Wednesday, April 25, 2012

Jann Wenner, Obama's lapdog

There's a reason that Rolling Stone breathlessly reported their fourth extensive interview with Obama in four years: the President knows he's going to get the softest of Nerf balls lobbed from Wenner and there won't be a doubt to Obama's wonderfulness.  Beyond belief, Wenner burns off his first six questions with the President asking variations of "aren't those Republicans terrible?"

I used to subscribe to Rolling Stone but - Judas Priest - somewhere along the way they must had added an Orwellian two-minute hate to every staff meeting.

Nevertheless, Wenner managed to squeeze in some hard-hitting questions about meeting Mick Jagger.  In fact, here's how I broke down the questions asked of Obama:

Republicans - 6
Race relations - 1
Gay marriage - 1
War on drugs - 1
Occupy Wall Street/Wall Street - 3
Global warming - 1
Military / foreign affairs - 4
Bein' President - 3
Media (TV, music, etc.) - 12

Compare and contrast to the issues that Americans care most about (various polls):

Health care
Budget deficit/national debt
Family values
Fuel costs

Of course, we probably shouldn't expect any less from Rolling Stone.  The New York Times spent all of two days carrying on the charade that this election year will be different before falling back on their own reliable biases.  I'm sure any moment now the media will be discussing the jobless recovery how Gitmo is still open.  Aaaaaaannnnyyy moment now.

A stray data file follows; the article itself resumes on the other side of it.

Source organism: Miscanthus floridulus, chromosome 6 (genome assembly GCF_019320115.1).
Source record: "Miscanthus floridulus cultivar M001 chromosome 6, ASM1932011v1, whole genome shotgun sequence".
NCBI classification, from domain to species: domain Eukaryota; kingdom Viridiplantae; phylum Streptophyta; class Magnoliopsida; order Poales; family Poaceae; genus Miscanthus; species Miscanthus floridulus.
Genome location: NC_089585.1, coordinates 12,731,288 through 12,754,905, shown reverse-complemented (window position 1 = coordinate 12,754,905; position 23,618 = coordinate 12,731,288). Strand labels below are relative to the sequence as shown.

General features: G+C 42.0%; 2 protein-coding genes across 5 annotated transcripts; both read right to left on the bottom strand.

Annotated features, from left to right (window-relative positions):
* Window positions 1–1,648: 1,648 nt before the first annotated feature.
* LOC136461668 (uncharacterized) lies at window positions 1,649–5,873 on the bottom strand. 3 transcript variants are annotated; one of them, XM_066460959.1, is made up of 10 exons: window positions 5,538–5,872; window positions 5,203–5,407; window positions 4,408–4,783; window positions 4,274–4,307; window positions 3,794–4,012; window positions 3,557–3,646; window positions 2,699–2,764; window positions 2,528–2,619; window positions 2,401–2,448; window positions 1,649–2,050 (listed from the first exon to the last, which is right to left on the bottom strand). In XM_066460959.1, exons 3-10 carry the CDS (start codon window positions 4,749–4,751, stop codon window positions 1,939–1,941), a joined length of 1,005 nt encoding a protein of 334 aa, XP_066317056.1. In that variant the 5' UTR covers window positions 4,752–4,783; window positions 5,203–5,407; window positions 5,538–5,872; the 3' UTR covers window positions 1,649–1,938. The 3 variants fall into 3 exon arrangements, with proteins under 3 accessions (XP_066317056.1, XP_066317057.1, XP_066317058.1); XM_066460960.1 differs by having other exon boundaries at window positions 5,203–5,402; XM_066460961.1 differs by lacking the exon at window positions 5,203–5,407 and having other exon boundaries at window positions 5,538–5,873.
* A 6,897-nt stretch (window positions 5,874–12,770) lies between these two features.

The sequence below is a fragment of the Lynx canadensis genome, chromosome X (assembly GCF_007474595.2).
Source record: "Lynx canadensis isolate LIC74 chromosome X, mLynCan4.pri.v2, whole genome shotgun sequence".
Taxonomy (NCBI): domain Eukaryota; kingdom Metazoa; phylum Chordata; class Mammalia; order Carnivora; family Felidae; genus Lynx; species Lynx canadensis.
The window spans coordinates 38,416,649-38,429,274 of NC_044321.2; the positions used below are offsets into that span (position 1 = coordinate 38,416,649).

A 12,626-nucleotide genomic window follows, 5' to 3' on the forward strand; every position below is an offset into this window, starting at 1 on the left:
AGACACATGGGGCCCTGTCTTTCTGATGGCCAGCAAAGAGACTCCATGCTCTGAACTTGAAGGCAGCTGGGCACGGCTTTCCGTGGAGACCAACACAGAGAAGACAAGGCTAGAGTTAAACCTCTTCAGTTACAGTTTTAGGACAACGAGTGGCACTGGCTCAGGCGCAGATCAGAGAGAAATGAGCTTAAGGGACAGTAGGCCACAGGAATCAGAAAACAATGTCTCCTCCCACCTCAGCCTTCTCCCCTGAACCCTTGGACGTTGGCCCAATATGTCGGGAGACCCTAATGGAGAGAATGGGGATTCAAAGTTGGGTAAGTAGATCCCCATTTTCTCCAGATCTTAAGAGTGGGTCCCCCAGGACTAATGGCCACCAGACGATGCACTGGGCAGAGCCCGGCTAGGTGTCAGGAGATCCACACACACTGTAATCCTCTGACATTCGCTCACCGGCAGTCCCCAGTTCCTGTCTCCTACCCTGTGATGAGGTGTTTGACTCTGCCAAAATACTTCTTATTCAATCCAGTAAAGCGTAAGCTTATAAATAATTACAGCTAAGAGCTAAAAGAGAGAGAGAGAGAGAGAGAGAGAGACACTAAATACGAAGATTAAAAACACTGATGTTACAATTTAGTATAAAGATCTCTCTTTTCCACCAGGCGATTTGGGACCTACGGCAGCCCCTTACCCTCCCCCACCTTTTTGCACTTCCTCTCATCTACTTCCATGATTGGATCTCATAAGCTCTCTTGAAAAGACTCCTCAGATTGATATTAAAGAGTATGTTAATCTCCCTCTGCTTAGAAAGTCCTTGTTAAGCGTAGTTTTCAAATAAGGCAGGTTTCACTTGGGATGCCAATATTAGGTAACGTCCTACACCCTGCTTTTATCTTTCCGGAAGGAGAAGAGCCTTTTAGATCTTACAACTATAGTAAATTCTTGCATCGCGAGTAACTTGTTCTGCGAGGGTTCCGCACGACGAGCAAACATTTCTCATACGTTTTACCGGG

Is this a surprise?
Record numbers of Americans consider the news media to be “immoral,” “inaccurate,” and “biased,” a new poll says.
You know what those "Americans" are watching?  Fox News (where Obama fears to tread.)


Numbers said...

You know what those "Americans" are watching? Fox News

On average, at any given time, Fox News attracts the attention of 0.003% of the U.S. population. In prime time, the channel's viewership doubles, going up to 0.007%.

Ratings percentages aren't based on the entire public, but by the subset of people estimated to be watching at any point, as well as "sets in use." By either measure, at its peak Fox News does not come close to 1% of the viewing audience.

No Fox News broadcast makes the top 25 for cable show viewership, let alone network. Bill O'Reilly has the highest-rated cable news show on television; he would not crack the top 200 prime time shows. Fox News' #1 program wouldn't be one of the top 10 shows on Univision.

Of course, entertainment always does better than news. Let's look at the network news broadcasts at 6:30, even though they air an hour and a half earlier than prime time. In the history of television, these three telecasts have never had lower ratings than they do today. Despite their worst numbers ever, any one of the three broadcasts dwarfs Fox News in viewers, sometimes sextupling it.

The three 6:30 cable news shows (Fox, CNN, MSNBC) combine to get less than half of CBS' #3 rating, which in turn is 50% lower than top-rated NBC’s viewership. The lowest-rated news edition of the lowest-rated network (6:30 Saturday) substantially beats the highest-rated prime time weekday Fox News show.

This is before digging into the data, which is what advertisers care most about. Fox News has the oldest audience of any cable network, with just 20% of its audience in the 25-54 demographic. (CNN and MSNBC have the same problem, to a lesser degree.) CBS has lost billions in ad revenue because their network has the highest average age, 55. The generic Fox News viewer is more than a decade older than that.

Thus, equating "record numbers of Americans" with "Fox News viewers" is not correct.

Anonymous said...

That's an astonishing premise: if you think the news media is filled with inaccuracy and bias, you should instead watch.... Fox News.